It featured an 85cc OHV single cylinder engine that was mated to a four-speed transmission. The engine may not mean a whole lot from the Ducati perspective these days, but in a time when power was a lot more subdued, the 85 Sport carried enough ponies to be a serious player.
In terms of design, the 85 Sport, or this model in particular, was finished in blue and silver, and is an original model that may be in need of some restoration work. As it is now, the 85 Sport might need some few tune-ups, but once finished it could make for a head-turning classic bike on the road.
The Ducati 85 Sport was expected to fetch around €2,000 - €3,000, which is around $2,500 - $3,800 based on current exchange rates, when it went up for auction in Monaco by RM Auctions. Actual selling price was $2,273.
Before the 750 Super Sport V-twin and Paul Smart and Bruno Spaggiari’s amazing 1-2 at Imola in 1972, no Ducati bike could go as fast as the 450-cc Desmo Corsa.
The 450 Desmo Coras first appeared at Rimini in 1968, where it amazingly pulled 50 horsepower at 9,000 rpm. The 450 had twin plug ignition, larger valves, a 42-mm Dell’Orto carburetor, and a 10-to-1 compression ratio, reinforced swing arm and Fontana twin leading shoe front brake.
The rich racing history of the 450 Desmo Corsa is a true testament to its reputation as one of the fastest era bikes in the Italian bike maker’s history.
The bike that’s being offered is a well-prepared and unrestored Italian series racer that was once ridden by Nencioni. It’s been finished in red and white and features Borrani alloy rims, Dell’Orto SS1 carburettor, Marzocchi forks with a Fontana front brake, Veglia tachometer, and Menani handlebars.
This particular machine was also displayed at the Ducati factory museum and prominently featured in the official Ducati museum book. It comes with an attestation from NCR confirming it was race-prepared by Ducati with special racing components.
The bike was sold at the RM Auctions in Monaco for a price of €29,250, which is around $36,400 based on current exchange rates.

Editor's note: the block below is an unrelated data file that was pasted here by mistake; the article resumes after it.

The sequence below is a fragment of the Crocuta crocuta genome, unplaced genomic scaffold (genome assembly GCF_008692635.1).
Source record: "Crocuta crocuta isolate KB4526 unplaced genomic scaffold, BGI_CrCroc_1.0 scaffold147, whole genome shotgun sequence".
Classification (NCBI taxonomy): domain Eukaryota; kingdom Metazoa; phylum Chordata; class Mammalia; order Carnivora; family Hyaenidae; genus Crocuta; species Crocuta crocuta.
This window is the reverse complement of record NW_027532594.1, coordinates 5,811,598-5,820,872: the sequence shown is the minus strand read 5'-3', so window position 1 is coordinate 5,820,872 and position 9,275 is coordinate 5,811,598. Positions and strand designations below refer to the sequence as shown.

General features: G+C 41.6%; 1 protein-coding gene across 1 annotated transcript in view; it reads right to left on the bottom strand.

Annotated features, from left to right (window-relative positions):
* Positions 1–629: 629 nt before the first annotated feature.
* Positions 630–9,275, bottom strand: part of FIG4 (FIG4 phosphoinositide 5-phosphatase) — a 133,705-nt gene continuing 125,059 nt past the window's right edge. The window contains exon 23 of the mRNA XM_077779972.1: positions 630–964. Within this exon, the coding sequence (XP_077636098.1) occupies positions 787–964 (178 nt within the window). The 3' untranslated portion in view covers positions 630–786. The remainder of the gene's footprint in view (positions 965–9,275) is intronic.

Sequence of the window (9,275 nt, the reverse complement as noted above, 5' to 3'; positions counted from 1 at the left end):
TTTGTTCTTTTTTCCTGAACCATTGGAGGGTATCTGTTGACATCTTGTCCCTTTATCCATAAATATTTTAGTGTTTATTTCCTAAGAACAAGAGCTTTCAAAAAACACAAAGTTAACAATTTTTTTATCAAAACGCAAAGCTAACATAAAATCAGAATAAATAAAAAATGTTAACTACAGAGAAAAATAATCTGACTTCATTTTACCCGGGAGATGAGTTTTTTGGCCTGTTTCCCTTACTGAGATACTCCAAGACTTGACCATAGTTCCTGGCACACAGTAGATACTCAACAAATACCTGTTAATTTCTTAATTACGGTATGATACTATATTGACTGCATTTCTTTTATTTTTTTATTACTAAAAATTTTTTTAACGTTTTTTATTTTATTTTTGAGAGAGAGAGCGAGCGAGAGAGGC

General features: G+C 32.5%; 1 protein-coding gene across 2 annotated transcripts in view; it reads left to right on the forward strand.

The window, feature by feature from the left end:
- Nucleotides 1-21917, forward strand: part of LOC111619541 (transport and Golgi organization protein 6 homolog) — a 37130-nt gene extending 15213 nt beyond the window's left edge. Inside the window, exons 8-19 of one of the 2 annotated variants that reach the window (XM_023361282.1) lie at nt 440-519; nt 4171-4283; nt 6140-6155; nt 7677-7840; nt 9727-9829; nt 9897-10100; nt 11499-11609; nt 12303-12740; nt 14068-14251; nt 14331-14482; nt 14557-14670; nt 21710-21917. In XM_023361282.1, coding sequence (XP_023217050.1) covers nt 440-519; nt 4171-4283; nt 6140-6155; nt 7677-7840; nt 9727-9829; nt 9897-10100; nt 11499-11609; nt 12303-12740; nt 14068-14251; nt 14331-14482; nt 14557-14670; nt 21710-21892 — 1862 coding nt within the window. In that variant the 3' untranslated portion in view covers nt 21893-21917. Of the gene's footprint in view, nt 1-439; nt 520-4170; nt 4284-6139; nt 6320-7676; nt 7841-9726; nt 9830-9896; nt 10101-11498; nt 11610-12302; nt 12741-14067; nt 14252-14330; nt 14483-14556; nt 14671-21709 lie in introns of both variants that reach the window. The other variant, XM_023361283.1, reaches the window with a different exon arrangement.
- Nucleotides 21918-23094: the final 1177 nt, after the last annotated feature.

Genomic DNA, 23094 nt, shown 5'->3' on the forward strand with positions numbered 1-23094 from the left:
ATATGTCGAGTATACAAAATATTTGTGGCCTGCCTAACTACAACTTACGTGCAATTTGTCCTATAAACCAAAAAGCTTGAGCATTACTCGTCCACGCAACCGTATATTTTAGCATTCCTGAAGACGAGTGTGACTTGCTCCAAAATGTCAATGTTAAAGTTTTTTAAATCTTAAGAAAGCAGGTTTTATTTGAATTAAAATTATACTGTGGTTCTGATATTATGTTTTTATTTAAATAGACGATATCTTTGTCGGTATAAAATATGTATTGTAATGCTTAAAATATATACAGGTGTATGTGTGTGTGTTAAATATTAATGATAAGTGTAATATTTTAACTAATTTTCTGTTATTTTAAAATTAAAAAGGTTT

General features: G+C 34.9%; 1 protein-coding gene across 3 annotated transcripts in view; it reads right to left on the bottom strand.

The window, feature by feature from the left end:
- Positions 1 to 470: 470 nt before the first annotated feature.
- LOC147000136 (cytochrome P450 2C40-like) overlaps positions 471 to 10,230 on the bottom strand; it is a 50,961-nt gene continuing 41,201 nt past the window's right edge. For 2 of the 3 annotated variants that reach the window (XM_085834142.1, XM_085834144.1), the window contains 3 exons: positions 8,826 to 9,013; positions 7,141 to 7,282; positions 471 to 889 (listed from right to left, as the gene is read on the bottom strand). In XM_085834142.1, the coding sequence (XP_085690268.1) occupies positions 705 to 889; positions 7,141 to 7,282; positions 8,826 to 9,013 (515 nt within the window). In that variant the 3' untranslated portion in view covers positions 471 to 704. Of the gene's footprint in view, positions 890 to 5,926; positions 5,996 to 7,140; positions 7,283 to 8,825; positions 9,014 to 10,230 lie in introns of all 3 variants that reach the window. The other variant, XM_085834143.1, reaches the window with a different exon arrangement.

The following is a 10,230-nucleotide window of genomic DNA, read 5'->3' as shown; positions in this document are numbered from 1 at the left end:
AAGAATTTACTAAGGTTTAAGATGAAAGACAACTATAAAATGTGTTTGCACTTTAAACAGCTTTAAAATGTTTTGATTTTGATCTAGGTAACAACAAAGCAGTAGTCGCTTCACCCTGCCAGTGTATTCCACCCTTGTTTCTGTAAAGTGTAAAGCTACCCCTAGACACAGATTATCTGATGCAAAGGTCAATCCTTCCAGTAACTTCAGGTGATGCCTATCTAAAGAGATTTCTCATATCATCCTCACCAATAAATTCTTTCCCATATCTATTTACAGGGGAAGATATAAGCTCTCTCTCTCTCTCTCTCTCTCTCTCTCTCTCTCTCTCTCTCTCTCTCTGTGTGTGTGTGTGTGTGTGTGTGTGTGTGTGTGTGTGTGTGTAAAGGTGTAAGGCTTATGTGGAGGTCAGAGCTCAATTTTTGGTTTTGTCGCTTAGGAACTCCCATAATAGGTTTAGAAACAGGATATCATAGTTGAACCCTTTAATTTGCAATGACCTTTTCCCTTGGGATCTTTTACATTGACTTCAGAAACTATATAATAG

These days, Ducati scooters aren’t what you’d call the company’s bread-and-butter product. But there was a time when these little rockets were pretty popular in the market, and one that stood out was the Ducati Brio.
In an attempt to expand its market reach back in the 60’s, Ducati decided to dive into budget two-strokes with the intention of creating as many variants of this line as possible.
One model that was born in this era was the Ducati Brio. First released in 1963 with the 48 Brio, the 100 Brio followed a year later in 1964. The latter enjoyed tremendous success in its time, thanks to its 100 cc single-cylinder two-stroke, fan-cooled engine that was mated to a three-speed transmission.
The model that was sold at the 2012 RM Auctions in Monaco is as rare a Brio 100 as you can find. It’s in good condition considering that it’s unrestored and it was sold for €1,755 ($2,200), which is a tad below the expected auction price of €2,000 - €3,000, around $2,500 - $3,800 based on current exchange rates.
When Ducati launched the the first-generation Monster bikes - the M900 in 1993, the M600 in 1994, and the M750 in 1995 - it paved way to a new line of naked street fighters that was to become a Ducati staple in the coming years.
The Monster was designed by Miguel Angel Galluzzi, who built the bike at the behest of Massimo Bordi. He once said that this bike was what Marlon Brando would have ridden in The Wild One, had he been able to get one.
The Ducati Monster then paved the way for this particular bike, the Monster S4R, which made its debut in 2001 packing a 916 cc liquid-cooled DOHC Desmo V-twin engine with a six-speed transmission, semi-floating Brembo disc brakes, light wheels, and Showa inverted forks.
This particular bike is the actual test mule in which the 916 motor was fitted, when the project was being developed. It’s extremely rare for a developmental bike to come to market, especially one with such an obviously low set of matching numbers.
At the 2012 RM Auctions in Monaco, the bike was sold at a price of €2,340, which is about $2,900 based on current exchange rates.
The look of the Ducati 50 Sport SL1 might not tickle the taste buds of today’s generation, but back in the day, this road-runner was a bonafide stud on the road.
The 50 Sport SL1 was one of the last 50-cc Ducati Sports ever built. Quite frankly, the SL1 was one of the most elegant of this variant, boasting of a design that became popular in its time. On top of that, it also carried a moderate 50 cc single cylinder, two-stroke engine that was mated to a four speed transmission. It also weighed only 100 lbs, which means that it was capable of hitting a top speed of 50 mph. It also had twin fuel fillers on the petrol tank, a full year before the 350 Desmo Mark 3 would have the same feature.
The 50 Sport SL1 that was auctioned off at the 2012 RM Auctions ended up being bid on feverishly by a number of bidders. It was sold at a price of €10,530 ($13,500), well above the listed auction price range of €2,500 - €3,500 ($3,200 - $4,500).